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Baby bald eagle stops Gulf Shores traffic while learning to fly | al.com: Gulf State Park officials believe the bird came from a nest within the park, and do not know of any other bald eagle nests in the area.

Alabama landowners partner to keep water unpolluted | al.com

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Alabama landowners partner to keep water unpolluted | al.com: When a small army of state and federal agents show up at a rural Alabama farm, you might expect a confrontation. But Bryan Burgess of Ashville has welcomed them.

Running through Burgess' farm is Big Canoe Creek, a relatively pristine Coosa River tributary that's home to more than 50 species of fish and an array of freshwater mussel species.
The government agents -- representing the Geological Survey of Alabama, the U.S. Fish and Wildlife Service and the Alabama Department of Conservation and Natural Resources -- have identified Big Canoe as one of the 50 best remaining aquatic habitats in the state. They'll need allies such as Burgess in the battle to preserve and improve water quality.
"It's the landowners that are key," said the GSA's Patrick O'Neil, who is leading a multi-agency effort to enlist public cooperation in protecting the 50 targeted watersheds ...
Read more ...

Public hearing Thursday on second proposed coal mine near Cordova | al.com

Public hearing Thursday on second proposed coal mine near Cordova | al.com: Another coal mine on the banks of the Mulberry Fork of the Black Warrior River will be the subject of a public meeting Thursday in Sumiton hosted by The Alabama Department of Environmental Management.
A proposed mine at Shepherd Bend on land owned by the University of Alabama has been the subject of intense controversy because wastewater discharges from the strip mine would enter the river just upstream from a Birmingham Water Works intake that supplies water to 200,000 customers. The BWWB is fighting the permit issued to that mine and has lodged objections to the Reed No. 5 mine, which is farther upstream.

Birmingham may meet EPA air quality standards after all | al.com

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Birmingham may meet EPA air quality standards after all | al.com: BIRMINGHAM, Alabama -- Updated air quality data suggests that metro Birmingham may meet new, tougher federal air quality standards for soot, contrary to assertions made recently by U.S. EPA's top air official.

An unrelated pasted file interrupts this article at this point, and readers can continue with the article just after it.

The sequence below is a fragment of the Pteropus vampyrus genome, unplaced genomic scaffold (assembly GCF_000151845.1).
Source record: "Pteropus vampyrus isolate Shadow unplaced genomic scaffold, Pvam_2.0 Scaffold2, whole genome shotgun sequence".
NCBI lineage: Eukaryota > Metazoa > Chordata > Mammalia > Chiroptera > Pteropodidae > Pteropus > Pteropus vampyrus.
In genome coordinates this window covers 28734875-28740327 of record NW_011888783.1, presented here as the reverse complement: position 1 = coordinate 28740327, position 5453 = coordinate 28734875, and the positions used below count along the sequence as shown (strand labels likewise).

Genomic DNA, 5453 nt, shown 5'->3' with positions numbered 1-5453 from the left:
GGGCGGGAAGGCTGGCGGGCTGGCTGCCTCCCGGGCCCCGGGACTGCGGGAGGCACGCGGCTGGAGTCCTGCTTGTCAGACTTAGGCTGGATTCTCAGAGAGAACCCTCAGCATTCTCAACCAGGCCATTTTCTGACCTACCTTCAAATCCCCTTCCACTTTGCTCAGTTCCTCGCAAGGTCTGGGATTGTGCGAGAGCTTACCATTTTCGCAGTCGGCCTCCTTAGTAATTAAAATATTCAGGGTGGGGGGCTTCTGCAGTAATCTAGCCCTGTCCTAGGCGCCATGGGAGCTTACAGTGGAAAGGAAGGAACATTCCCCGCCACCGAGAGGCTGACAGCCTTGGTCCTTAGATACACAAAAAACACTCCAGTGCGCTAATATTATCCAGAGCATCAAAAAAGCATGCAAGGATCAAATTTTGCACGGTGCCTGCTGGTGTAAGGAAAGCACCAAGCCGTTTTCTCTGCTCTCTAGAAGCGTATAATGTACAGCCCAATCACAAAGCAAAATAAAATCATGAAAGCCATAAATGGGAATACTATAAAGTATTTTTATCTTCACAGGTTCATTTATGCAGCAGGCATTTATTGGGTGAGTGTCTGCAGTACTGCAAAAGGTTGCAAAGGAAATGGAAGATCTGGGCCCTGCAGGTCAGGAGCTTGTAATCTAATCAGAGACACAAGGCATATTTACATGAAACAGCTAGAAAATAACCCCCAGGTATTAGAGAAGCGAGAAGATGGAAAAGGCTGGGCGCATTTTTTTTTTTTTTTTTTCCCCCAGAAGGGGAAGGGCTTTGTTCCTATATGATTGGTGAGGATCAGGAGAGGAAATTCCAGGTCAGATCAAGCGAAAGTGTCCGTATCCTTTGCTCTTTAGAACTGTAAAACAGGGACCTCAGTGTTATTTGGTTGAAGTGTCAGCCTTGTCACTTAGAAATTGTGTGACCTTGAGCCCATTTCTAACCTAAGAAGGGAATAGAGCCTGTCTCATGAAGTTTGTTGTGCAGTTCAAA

According to Ron Gore, chief of the Alabama Department of Environmental Management's Air Division, monitoring data of the area's air quality from 2011 puts Birmingham in the range of other counties EPA considers to be on course to reach annual particle pollution reductions.
Earlier this month during a discussion of the new standards by the Environmental Protection Agency's top air official Gina McCarthy, Jefferson County was identified as one of six counties nationwide that would need to take additional measures if it hoped to make the standard.

$10 million federal grant to improve city streets in Birmingham, focusing on Pratt City (with gallery, video) | al.com

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$10 million federal grant to improve city streets in Birmingham, focusing on Pratt City (with gallery, video) | al.com: A $10 million infusion of federal transportation dollars will pay for repaired streets, new sidewalks, bike lanes and paths in Birmingham, particularly in tornado-battered Pratt City.

Birmingham native and U.S. Department of Transportation official Dana Gresham last visited Pratt City in the days after the April 27, 2011, tornadoes in the company of U.S. Transportation Secretary Ray LaHood.
On Friday, he delivered the good news to the diverse coalition that backed Birmingham's successful bid in the fiercely competitive TIGER Grant competition.

Forever Wild gives go-ahead to projects in Baldwin and Jackson counties | al.com

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Forever Wild gives go-ahead to projects in Baldwin and Jackson counties | al.com: Alabama's Forever Wild board voted today to move ahead on two major projects: a partnership with Baldwin County to create a 621-acre waterfront park with boat launches in Baldwin County and an 11,000-acre addition to the complex of hunting and hiking properties in North Alabama's Jackson County.

Paying for content or giving it away in hopes of attracting eyeballs?

There are two schools of though out there on how news organizations survive going forward.

One by charging readers for content (plus charging advertisers) or continuing to give it away in order to attract eyeballs (for the sake of advertisers).

Here are a couple of pieces with thoughts about models in which people are willing to pay for content:

The Newsonomics of Pricing 101 | Newsonomics and The Newsonomics Of 99-Cent Media Pricing.

Report says economic benefits of Birmingham's Northern Beltline exaggerated | al.com